Even though humoral (in particular mucosal) immune responses are an important part of the protective mechanisms against pathogens, it is clear that for efficient protection, cell-mediated immunity is often essential. This is particularly so when the pathogen in question is a virus or an intracellular bacterium. In many of these cases, class I restricted-immune responses are thought to be crucial for protection. This type of immune response is stimulated by proteins that are newly synthesized (e.g., viral antigens) or that otherwise gain access to the cytosol of the infected cell (e.g., Listeria antigens). S. typhimurium has the ability to invade (enter) mammalian cells. Unlike other facultative intracellular pathogens such as Listeria or Shigella spp., which gain access to the cytosol shortly after entry, Salmonella spp. remain inside the endocytic vesicle throughout their entire intracellular life cycle. Although there are some exceptions to this generalization (Aggarwal et al. 1990; Flynn et al. 1990), it appears that Salmonella is not very efficient at stimulating class I-restricted immune responses, which are known to be crucial for protection against viruses and a variety of intracellular pathogens (Gao et al. 1992; Yang et al. 1990). This has been clearly demonstrated using avirulent Salmonella strains expressing different antigens from influenza virus. In a series of very elegant studies (Brett et al. 1993; Tite et al. 1990a; Tite et al. 1990b), it was shown that mice vaccinated with avirulent strains of Salmonella expressing the influenza virus NP failed to mount a significant class I-restricted T cell response against the NP, although they successfully induced class II-restricted responses. On the contrary, class I-restricted responses against the NP were readily demonstrated in mice infected with the virus. As a consequence of this failure, recombinant Salmonella vaccine strains failed to protect mice against influenza virus challenge since in this model of NP immunization, protection is largely dependent on nucleoprotein-specific class I-restricted CD8+ cells.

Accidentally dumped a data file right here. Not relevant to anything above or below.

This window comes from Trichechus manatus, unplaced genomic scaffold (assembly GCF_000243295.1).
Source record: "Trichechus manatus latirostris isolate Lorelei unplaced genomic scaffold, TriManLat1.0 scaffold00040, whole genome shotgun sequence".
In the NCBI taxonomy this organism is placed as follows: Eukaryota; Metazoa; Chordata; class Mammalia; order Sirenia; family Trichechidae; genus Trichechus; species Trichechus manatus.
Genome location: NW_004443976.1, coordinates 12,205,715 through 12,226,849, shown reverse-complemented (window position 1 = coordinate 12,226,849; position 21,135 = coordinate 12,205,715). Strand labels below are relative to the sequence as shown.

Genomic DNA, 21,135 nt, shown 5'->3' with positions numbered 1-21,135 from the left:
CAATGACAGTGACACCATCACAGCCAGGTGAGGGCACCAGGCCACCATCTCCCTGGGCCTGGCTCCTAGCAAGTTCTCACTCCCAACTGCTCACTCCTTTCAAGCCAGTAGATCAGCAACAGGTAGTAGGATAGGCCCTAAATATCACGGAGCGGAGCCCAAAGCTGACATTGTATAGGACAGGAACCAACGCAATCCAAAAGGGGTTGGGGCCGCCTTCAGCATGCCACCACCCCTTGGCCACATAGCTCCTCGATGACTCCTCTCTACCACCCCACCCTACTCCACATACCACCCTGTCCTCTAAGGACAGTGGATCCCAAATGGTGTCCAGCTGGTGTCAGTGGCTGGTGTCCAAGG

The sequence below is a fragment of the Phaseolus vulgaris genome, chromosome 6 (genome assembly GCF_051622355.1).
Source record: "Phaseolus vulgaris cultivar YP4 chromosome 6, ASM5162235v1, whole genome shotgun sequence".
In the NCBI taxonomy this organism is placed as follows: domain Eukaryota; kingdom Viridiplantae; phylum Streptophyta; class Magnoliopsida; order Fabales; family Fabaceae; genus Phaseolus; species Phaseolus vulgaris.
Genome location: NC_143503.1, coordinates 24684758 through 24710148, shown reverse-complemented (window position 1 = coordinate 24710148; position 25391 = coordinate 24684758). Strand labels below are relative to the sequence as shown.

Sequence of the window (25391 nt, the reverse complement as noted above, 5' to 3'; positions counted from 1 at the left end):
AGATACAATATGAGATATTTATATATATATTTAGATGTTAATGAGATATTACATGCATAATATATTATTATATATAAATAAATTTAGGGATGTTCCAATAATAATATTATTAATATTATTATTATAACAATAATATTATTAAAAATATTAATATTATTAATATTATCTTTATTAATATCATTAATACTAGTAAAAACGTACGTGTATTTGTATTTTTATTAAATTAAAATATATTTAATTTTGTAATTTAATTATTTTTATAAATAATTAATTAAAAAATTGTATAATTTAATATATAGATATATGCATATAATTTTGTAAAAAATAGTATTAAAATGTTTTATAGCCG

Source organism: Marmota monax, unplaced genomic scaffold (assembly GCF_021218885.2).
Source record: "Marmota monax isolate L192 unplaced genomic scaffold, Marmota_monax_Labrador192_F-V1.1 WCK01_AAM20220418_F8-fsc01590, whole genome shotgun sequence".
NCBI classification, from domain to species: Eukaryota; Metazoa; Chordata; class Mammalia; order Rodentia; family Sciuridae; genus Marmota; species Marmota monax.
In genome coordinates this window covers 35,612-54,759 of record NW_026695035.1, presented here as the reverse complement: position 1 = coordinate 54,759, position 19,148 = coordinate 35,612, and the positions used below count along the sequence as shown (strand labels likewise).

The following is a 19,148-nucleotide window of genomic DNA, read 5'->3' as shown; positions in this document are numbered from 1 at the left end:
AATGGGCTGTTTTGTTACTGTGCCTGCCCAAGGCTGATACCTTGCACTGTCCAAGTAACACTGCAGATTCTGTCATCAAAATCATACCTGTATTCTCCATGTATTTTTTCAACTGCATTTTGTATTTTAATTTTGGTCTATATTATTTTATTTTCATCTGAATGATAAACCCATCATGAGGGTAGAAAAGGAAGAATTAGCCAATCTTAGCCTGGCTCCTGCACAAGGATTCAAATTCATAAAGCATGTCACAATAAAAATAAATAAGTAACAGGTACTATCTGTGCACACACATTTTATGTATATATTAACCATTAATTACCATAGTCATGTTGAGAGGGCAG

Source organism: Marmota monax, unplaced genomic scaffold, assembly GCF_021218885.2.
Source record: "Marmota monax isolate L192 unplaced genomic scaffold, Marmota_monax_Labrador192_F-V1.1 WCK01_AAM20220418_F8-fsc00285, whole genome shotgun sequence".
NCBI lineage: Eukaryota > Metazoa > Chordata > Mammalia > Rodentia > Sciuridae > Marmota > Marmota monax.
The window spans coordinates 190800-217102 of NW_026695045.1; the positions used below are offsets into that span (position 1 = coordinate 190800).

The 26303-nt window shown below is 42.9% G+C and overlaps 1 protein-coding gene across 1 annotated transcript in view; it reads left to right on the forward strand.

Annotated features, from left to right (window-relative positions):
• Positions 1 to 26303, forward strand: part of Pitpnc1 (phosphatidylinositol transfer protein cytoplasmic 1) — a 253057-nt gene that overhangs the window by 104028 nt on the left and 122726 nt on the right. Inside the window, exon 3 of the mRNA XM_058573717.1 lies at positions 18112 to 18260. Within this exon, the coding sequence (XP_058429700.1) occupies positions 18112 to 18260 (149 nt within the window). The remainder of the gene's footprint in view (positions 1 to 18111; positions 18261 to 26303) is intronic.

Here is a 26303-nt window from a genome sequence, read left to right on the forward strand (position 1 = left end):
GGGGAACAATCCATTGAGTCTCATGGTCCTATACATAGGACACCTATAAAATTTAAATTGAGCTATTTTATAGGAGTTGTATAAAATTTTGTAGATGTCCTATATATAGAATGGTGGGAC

An essential feature of the pathogenesis of Salmonella spp. is their ability to stimulate a variety of host-cell responses (reviewed in Galan and Bliska 1996). These responses are largely dependent on the type of cell engaged by the bacteria. For example, in non-phagocytic cells such as those of the intestinal epithelium, Salmonella spp. induce profound cytoskeletal rearrangements, membrane ruffling and macropinocytosis which ultimately result in bacteria internalization. In macrophages, on the other hand, Salmonella spp. induce programmed cell death (Chen et al. 1996). Essential for the stimulation of these responses is the function of a specialized protein secretion system encoded at centisome 63 of the bacterial chromosome (reviewed in Galan 1996). This protein secretion system, termed type III, directs the export of a number of proteins, some of them with presumed effector function. Characteristic features of this protein secretion system, which has also been identified in several other animal and plant pathogenic bacteria, include: 1) the absence in the secreted proteins of a typical, cleavable, sec-dependent, signal sequence; 2) the requirement of several accessory proteins for the export process; 3) the export of the target proteins through both the inner and outer membranes; and 4) the requirement of activating extracellular signals for its full function (reviewed in Galan 1996). Studies of pathogenic Yersinia spp. have established that a similar type III secretion apparatus directs the translocation into the host cells of a number of putative effector proteins such as the bacterial outer proteins YopE, YOpH, YopM and YpkA (Rosqvist et al. 1994; Sory and Cornelis 1994; Persson et al. 1995; Sory et al. 1995; Hakansson et al. 1996). Such translocation is thought to occur in a polarized manner in which proteins are transferred directly from the bacteria to the host cells without secretion into the infection medium. A notion has therefore emerged that protein translocation into host cells is perhaps the main function of this type of protein secretion system. This hypothesis is further supported by the observation that type III protein secretion systems have always been identified as essential determinants involved in intimate interactions of bacterial pathogens with their hosts (reviewed in Galan and Bliska 1996).